Damato said she's moved more than 10 times since she got her first dog more than 14 years ago. "It's been a non-stop search for the perfect dog-friendly space. And since I'm such a huge dog fanatic, I always have at least two or three at any given time, whether they are mine [or whether she's pet-sitting or caring for a foster dog]. Landlords aren't so groovy about that sort of thing."
Before purchasing her home, Damato lived in Uptown. "It was a decent dog set-up, situated on a park, but still didn't have a yard or a true dog-loving landlord. So I had to become my own dog-loving landlord. It was just getting old having other people make the rules for my pets."
Ideally, she said, "I wouldn't own at this point in my life, but moving as often as I did was not ideal, either. Besides, I hated that my living situation impacted my choices about fostering animals or just having a bunch of dog friends over to hang out."
When the Elvins took trips to her in-law's farm in Pennsylvania, they noticed how much their dogs liked romping freely about. So about a year and a half ago, they bought a farm in Grand Junction, in southwestern Michigan between South Haven and Kalamazoo. "We started looking for a place where we could go on weekends and have more property so our dogs could do what they do, and safely," said Kelly Elvin of the nearly 10-acre property.
"They'd always go with us to the farm in Pennsylvania and loved running off-leash, going into the woods and sniffing for rabbits. Seeing how much they liked it, we wanted them to have that experience more than once a year," Kelly said. "It's wonderful because the dogs can play off-leash. In Oak Park, you don't really have access to the kind of yard dogs can run in. There's only so much excitement you can find in a yard."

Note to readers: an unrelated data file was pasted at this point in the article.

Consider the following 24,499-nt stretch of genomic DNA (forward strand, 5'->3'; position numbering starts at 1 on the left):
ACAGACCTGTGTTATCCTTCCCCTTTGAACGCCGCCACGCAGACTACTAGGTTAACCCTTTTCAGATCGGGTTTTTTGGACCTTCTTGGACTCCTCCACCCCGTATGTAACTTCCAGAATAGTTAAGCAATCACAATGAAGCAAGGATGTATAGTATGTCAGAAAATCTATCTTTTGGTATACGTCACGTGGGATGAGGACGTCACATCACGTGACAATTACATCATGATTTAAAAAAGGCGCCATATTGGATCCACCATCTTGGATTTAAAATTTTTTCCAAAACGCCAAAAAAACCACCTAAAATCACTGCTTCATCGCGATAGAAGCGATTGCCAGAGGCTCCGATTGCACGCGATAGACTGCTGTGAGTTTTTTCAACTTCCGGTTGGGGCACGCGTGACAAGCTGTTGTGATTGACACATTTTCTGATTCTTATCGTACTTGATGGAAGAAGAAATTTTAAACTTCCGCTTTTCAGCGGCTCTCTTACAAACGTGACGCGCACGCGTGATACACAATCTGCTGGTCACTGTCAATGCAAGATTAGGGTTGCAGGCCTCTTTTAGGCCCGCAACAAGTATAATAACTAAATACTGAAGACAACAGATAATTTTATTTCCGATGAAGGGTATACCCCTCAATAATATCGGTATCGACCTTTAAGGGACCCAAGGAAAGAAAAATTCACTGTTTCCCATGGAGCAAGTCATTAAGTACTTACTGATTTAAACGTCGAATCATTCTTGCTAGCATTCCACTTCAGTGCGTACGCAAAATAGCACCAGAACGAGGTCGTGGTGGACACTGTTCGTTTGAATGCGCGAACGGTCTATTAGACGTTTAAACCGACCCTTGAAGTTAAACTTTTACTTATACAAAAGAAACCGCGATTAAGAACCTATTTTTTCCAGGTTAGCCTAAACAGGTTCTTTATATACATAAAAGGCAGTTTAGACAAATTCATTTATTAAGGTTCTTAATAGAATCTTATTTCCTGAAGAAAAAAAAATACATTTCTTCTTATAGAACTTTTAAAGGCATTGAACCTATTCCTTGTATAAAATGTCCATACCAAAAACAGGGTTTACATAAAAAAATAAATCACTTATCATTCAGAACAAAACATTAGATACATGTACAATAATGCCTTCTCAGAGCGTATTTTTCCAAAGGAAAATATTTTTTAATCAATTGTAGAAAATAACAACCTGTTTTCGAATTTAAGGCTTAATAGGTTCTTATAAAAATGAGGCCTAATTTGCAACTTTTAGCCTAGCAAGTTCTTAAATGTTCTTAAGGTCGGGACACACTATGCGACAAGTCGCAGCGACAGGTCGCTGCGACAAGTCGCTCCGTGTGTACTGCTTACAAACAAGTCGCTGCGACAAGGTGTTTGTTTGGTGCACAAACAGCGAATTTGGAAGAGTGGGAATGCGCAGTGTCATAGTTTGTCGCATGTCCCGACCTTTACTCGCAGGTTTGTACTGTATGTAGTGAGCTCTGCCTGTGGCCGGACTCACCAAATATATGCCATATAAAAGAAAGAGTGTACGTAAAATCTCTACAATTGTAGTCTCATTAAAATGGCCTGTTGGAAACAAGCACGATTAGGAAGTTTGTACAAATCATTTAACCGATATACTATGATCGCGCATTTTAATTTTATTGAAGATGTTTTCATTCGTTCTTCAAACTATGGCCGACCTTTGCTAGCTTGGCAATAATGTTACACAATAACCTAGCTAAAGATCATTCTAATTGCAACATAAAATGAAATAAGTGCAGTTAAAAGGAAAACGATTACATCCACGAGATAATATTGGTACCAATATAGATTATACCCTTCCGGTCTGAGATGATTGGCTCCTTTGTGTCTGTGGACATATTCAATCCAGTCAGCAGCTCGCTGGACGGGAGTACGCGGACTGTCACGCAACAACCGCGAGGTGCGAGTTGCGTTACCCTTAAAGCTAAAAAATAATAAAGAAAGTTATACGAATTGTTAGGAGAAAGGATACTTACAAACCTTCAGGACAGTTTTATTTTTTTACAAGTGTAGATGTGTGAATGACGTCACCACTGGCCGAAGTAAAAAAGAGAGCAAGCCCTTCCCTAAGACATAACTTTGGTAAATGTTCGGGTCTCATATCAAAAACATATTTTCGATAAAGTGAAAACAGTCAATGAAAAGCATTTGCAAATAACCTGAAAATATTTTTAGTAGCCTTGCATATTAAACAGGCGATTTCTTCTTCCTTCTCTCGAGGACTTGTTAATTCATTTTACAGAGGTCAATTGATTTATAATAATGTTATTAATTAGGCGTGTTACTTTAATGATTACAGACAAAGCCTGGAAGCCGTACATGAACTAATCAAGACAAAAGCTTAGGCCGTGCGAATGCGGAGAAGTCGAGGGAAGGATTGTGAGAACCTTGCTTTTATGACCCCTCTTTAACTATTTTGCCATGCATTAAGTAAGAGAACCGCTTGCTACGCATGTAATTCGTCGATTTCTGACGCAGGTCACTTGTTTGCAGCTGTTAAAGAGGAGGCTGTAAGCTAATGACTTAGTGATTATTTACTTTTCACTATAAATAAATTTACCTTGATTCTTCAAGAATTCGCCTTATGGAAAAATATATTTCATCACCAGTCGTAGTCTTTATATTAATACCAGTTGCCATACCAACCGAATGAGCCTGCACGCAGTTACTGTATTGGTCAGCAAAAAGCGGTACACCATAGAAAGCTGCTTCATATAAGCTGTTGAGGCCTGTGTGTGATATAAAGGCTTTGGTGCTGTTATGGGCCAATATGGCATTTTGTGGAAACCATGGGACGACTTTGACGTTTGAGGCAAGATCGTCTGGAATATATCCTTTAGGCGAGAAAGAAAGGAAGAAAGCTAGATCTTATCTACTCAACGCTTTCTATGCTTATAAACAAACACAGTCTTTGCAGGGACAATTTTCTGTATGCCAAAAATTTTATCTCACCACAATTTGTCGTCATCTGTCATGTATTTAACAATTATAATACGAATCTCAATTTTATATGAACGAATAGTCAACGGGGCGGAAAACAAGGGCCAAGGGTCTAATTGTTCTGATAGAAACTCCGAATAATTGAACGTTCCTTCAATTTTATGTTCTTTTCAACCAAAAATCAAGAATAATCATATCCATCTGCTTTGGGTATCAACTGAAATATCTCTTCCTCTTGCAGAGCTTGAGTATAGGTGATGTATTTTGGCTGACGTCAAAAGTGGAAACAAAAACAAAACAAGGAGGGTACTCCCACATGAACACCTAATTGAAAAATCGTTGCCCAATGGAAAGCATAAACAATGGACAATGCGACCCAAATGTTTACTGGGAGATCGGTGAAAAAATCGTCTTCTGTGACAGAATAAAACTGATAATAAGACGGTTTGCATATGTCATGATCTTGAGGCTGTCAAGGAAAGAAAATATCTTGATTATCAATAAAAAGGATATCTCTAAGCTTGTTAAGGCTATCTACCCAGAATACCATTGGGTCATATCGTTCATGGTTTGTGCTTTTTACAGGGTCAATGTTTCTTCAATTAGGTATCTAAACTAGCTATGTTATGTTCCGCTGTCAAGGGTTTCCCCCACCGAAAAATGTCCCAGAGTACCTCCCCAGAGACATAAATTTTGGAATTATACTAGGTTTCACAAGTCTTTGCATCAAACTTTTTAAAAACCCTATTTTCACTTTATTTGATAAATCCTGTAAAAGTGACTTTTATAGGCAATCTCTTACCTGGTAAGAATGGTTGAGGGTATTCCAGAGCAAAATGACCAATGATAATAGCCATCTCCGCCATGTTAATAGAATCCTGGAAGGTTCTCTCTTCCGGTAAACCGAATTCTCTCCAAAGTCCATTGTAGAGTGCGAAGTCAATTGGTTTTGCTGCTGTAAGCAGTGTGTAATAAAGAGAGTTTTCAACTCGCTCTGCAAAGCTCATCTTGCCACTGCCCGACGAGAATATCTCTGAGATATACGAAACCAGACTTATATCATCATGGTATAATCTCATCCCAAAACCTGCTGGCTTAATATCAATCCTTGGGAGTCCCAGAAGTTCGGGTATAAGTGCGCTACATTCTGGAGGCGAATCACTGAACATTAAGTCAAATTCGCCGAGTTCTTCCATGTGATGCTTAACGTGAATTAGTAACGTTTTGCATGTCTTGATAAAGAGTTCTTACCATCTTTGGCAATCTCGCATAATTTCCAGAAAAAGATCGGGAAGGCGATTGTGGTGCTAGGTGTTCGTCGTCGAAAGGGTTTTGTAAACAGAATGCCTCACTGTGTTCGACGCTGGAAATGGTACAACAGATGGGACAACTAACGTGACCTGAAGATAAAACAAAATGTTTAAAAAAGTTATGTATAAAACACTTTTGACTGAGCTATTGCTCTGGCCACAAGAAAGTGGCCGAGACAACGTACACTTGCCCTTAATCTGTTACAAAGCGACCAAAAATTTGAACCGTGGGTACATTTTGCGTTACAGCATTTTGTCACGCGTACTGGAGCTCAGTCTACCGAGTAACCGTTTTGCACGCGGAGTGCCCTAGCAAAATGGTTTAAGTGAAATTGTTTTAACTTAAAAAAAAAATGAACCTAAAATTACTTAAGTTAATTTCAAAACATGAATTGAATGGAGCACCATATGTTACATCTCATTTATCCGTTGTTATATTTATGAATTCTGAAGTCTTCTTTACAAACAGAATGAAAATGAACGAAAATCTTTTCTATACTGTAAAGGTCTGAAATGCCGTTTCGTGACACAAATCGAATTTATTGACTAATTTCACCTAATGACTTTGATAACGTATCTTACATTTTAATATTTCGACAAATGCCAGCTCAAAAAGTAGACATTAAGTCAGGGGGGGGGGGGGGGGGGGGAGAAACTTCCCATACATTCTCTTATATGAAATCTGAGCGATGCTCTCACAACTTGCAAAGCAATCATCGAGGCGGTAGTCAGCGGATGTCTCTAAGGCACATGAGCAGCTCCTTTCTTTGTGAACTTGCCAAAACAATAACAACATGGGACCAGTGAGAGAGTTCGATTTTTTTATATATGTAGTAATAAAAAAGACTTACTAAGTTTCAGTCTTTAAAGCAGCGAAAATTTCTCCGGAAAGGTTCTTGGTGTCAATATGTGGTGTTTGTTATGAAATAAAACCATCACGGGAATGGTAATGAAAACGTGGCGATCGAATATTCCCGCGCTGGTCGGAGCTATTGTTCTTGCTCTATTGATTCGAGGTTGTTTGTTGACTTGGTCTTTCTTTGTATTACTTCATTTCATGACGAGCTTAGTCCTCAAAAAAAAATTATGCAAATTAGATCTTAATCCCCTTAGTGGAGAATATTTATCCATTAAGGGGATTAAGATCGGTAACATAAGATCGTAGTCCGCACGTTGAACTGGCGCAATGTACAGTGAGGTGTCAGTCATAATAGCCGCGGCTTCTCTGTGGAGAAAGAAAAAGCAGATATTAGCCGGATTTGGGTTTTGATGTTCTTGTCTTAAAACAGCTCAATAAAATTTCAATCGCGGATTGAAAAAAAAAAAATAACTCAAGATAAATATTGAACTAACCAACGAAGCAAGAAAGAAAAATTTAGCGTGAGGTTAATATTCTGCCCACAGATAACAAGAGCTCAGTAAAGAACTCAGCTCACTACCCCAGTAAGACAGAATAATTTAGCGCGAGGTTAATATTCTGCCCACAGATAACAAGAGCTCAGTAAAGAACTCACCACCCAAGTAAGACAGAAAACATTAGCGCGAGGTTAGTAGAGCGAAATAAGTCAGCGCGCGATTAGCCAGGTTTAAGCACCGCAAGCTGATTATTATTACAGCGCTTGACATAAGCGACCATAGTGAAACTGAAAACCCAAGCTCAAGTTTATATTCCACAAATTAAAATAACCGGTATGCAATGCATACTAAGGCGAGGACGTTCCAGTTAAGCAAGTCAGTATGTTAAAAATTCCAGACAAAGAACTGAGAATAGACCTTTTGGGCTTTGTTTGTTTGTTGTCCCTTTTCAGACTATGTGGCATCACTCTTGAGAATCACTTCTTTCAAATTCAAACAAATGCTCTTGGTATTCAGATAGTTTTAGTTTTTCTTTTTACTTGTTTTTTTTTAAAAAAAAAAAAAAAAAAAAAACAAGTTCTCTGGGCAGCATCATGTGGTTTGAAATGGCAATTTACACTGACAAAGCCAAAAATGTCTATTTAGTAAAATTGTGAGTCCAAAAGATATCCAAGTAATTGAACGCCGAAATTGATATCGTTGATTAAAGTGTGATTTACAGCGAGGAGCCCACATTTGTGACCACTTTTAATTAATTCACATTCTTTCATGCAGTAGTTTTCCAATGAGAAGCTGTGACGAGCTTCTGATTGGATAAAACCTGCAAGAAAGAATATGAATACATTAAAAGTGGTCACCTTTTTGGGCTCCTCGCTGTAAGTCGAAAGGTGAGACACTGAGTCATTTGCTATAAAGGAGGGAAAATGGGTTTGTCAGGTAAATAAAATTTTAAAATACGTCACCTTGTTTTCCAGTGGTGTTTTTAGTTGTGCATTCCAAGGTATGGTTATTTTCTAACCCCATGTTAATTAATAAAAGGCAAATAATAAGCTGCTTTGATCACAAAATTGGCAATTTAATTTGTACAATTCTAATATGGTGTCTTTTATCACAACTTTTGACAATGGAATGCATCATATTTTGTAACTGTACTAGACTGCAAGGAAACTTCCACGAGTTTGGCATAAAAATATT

Unfortunately for Lisa and Alex Collins, when it came to their dog, a Rotweiler, and their neighbors in a Lakeview building, they had excitement they could do without, which prompted their move last May to a home with a yard on the Northwest Side.
"A couple of people had a problem having the dog in the building, which made things difficult for us." Otherwise, they would have remained longer. "It was a one-bedroom, and the first place I ever owned. It was small, but we didn't need much more space. The neighbors were a huge deterrent, so we didn't like living there any longer."
At that point, the couple found a four-unit condominium--"a decent place, but it had other issues," said Lisa. "But we had a child, and with a dog we wanted to get into a single-family home and have a yard and move a little farther out."
She remembers one place they liked in particular that had spiral staircases they felt would have been tough for their dog to negotiate. "It's difficult for a dog to get down, and two, I didn't want to be carrying a dog up and down a spiral staircase once he got older and had arthritic issues or anything, so there were places prior to this that were excluded because of an issue like that."
Damato said her dogs have no issues with her current living arrangement. "Now that I have this house, I can have a zillion dogs in and out and come and go and the only one who has veto power is my poodle."Copyright © 2014, The Baltimore Sun